|| LEGAL/LEGISLATIVE UPDATES
ACROSS THE STATES
Nottoway drops unconstitutional demand
In August 2004, a Nottoway County family found that they had joined Home School Legal Defense Association just in time.
After the family filed for a religious exemption from compulsory attendance, as allowed under Virginia law, their superintendent told them that unless their pastor said a "church rule" required them to homeschool, they could not receive the exemption.
HSLDA wrote to the superintendent, warning her that the demand was unconstitutional. The Supreme Court has said in numerous cases that a citizen's religious beliefs must be protected regardless of whether a particular church shares those beliefs.
After reading HSLDA's letter, the superintendent dropped her demand, and the school board promptly acknowledged the family's religious exemption.
Privacy wins in the Old Dominion
Last fall, HSLDA began a campaign to protect homeschoolers' privacy in Virginia. In letters to school systems whose notice of intent forms asked for Social Security numbers, HSLDA explained that the request violated the Privacy Act of 1974. This federal law prohibits a government agency from requesting a Social Security number unless it is specifically required under law or is clearly listed as optional.
Some school systems responded immediately and cleaned up their forms. Others dragged their feet and received follow-up letters from HSLDA. Nearly every school system has now complied with the law either by removing the Social Security number request or by indicating that it is optional.
Identity theft is increasing dramatically. Your Social Security number may be the key that allows an unscrupulous person to access your bank account or medical records. It is private, it is valuable, and it warrants watchful protection.
Although homeschool families are not required to use the forms created by Virginia school systems, those forms must comply with the law.* If you encounter any form that gives you the option of providing your Social Security number, we recommend that you not divulge it.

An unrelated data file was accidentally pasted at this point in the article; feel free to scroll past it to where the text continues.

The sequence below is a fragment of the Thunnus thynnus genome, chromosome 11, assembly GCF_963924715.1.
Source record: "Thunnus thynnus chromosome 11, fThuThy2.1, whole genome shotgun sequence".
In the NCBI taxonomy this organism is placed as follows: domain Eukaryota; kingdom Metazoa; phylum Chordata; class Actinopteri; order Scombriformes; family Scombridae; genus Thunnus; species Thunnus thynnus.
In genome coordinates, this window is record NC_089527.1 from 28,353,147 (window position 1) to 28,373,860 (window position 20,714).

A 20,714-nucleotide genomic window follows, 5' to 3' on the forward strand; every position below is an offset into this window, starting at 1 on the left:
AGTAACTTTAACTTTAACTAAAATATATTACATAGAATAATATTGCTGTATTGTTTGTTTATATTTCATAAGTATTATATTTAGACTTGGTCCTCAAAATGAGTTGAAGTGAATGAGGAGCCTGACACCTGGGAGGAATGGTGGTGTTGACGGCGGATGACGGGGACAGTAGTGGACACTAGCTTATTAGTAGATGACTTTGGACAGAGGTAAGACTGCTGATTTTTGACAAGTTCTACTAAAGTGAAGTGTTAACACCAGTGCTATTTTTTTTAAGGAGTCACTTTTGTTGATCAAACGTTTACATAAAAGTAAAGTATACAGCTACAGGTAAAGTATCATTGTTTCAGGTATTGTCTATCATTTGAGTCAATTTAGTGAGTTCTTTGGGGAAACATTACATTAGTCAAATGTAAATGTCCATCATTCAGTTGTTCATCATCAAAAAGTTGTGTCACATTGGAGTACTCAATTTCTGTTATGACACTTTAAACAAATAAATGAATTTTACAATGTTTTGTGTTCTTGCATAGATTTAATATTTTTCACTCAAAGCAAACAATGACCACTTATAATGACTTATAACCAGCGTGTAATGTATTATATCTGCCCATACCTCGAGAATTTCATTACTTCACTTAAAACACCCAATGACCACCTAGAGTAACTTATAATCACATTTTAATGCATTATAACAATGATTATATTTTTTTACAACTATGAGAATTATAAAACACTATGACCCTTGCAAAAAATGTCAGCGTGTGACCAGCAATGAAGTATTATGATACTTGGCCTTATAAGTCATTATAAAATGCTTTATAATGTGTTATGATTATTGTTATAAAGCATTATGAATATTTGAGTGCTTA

Suffolk accepts transcript
This past August, an HSLDA member family submitted a Brigham Young University Independent Study program transcript to their school district in Suffolk County . The family's daughter had excellent grades, showing that she was achieving more than the adequate level of educational growth and progress that Virginia law requires.
The assistant superintendent, however, initially refused to accept the transcript as evidence of progress. He wrote the family three letters, repeatedly demanding that they provide test scores or some other evidence of academic achievement.
HSLDA sent the superintendent a letter explaining that the transcript proved the family's daughter was a stellar student. The superintendent would not yield. HSLDA followed up with a letter posing a simple question: "What is it about Brigham Young University that leads you to believe that the transcript is not adequate?"
The following day, the superintendent reconsidered and accepted the transcript as evidence of progress.
by Scott A. Woodruff
* See "A plethora of forms".